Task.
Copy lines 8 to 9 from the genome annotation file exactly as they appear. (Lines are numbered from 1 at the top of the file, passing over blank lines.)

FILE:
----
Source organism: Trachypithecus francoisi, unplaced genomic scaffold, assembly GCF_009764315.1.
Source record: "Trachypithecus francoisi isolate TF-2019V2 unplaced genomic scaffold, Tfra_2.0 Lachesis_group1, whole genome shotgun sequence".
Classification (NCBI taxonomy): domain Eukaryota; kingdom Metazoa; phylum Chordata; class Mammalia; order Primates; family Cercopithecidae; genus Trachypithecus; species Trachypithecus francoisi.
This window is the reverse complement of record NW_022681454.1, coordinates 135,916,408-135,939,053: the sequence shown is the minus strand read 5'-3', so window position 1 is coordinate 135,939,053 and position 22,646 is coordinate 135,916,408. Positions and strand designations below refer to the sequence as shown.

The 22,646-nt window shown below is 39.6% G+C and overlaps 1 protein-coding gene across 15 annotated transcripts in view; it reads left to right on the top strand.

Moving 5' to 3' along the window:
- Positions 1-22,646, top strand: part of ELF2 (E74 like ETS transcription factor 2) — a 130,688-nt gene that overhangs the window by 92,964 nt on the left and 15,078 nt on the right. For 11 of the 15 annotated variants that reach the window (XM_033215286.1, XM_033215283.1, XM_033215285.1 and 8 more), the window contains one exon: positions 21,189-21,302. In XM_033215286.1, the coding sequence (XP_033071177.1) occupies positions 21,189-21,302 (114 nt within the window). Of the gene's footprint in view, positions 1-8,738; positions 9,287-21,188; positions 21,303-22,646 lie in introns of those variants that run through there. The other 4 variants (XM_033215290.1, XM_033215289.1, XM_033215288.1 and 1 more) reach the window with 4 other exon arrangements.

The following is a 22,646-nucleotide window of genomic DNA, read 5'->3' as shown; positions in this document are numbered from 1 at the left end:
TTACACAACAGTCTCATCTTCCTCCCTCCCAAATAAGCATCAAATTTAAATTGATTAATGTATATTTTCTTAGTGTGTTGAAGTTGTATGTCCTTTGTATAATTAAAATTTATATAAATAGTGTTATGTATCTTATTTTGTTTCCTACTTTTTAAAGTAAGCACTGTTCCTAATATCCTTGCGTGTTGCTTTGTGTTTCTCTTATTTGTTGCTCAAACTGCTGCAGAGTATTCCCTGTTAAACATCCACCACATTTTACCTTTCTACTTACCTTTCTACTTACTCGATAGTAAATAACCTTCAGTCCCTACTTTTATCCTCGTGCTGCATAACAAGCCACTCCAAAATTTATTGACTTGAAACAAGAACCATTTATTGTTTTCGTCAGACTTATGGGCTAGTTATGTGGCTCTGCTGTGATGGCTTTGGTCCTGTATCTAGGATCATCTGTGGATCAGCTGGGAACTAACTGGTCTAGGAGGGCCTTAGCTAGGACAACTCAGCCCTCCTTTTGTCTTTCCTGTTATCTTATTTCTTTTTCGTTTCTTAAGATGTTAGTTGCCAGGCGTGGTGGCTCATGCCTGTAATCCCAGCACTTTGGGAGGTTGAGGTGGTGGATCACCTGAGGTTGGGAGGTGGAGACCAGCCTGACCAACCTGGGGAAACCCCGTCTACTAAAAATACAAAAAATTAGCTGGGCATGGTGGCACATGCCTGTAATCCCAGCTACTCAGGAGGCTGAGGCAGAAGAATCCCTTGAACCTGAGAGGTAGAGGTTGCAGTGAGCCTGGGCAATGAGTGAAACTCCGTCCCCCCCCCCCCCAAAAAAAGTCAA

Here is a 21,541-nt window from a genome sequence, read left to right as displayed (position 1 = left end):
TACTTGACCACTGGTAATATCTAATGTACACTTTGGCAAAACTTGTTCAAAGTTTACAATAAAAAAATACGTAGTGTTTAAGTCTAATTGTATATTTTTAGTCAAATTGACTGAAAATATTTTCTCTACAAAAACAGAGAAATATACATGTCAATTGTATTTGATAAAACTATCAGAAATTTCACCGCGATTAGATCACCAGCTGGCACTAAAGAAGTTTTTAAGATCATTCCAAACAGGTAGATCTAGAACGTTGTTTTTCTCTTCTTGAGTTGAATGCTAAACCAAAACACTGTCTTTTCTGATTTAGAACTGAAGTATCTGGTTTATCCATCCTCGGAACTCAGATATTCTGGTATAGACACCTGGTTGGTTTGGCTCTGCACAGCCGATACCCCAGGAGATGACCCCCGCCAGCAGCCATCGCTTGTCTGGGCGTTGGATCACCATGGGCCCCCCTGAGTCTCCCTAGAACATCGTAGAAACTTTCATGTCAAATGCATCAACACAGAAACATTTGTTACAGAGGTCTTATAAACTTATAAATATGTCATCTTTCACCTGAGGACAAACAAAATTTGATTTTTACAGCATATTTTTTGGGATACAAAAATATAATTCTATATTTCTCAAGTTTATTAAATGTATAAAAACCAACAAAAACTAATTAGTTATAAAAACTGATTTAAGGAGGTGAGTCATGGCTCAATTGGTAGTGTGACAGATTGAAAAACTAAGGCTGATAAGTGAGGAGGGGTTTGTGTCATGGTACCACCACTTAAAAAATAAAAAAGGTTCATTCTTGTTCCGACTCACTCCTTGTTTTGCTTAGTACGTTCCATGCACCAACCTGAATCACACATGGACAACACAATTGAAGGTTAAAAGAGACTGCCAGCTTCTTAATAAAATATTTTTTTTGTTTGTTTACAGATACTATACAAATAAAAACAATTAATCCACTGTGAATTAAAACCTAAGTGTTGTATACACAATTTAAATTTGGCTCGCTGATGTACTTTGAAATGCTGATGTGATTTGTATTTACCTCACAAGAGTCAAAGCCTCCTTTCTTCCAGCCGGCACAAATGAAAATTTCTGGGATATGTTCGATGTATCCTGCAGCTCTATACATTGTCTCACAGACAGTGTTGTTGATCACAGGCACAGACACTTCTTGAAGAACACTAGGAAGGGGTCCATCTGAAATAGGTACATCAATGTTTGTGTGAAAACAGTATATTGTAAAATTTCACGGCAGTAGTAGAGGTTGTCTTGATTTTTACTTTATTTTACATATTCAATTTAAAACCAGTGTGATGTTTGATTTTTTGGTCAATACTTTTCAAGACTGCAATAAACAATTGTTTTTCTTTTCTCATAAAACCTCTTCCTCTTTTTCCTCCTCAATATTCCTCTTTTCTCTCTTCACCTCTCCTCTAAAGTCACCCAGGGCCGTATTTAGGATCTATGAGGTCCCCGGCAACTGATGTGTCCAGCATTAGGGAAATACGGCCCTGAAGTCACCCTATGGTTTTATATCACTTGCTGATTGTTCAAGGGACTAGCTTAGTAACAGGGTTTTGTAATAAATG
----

The following is a 22,646-nucleotide window of genomic DNA, read 5'->3' as shown; positions in this document are numbered from 1 at the left end:
TTACACAACAGTCTCATCTTCCTCCCTCCCAAATAAGCATCAAATTTAAATTGATTAATGTATATTTTCTTAGTGTGTTGAAGTTGTATGTCCTTTGTATAATTAAAATTTATATAAATAGTGTTATGTATCTTATTTTGTTTCCTACTTTTTAAAGTAAGCACTGTTCCTAATATCCTTGCGTGTTGCTTTGTGTTTCTCTTATTTGTTGCTCAAACTGCTGCAGAGTATTCCCTGTTAAACATCCACCACATTTTACCTTTCTACTTACCTTTCTACTTACTCGATAGTAAATAACCTTCAGTCCCTACTTTTATCCTCGTGCTGCATAACAAGCCACTCCAAAATTTATTGACTTGAAACAAGAACCATTTATTGTTTTCGTCAGACTTATGGGCTAGTTATGTGGCTCTGCTGTGATGGCTTTGGTCCTGTATCTAGGATCATCTGTGGATCAGCTGGGAACTAACTGGTCTAGGAGGGCCTTAGCTAGGACAACTCAGCCCTCCTTTTGTCTTTCCTGTTATCTTATTTCTTTTTCGTTTCTTAAGATGTTAGTTGCCAGGCGTGGTGGCTCATGCCTGTAATCCCAGCACTTTGGGAGGTTGAGGTGGTGGATCACCTGAGGTTGGGAGGTGGAGACCAGCCTGACCAACCTGGGGAAACCCCGTCTACTAAAAATACAAAAAATTAGCTGGGCATGGTGGCACATGCCTGTAATCCCAGCTACTCAGGAGGCTGAGGCAGAAGAATCCCTTGAACCTGAGAGGTAGAGGTTGCAGTGAGCCTGGGCAATGAGTGAAACTCCGTCCCCCCCCCCCCCAAAAAAAGTCAA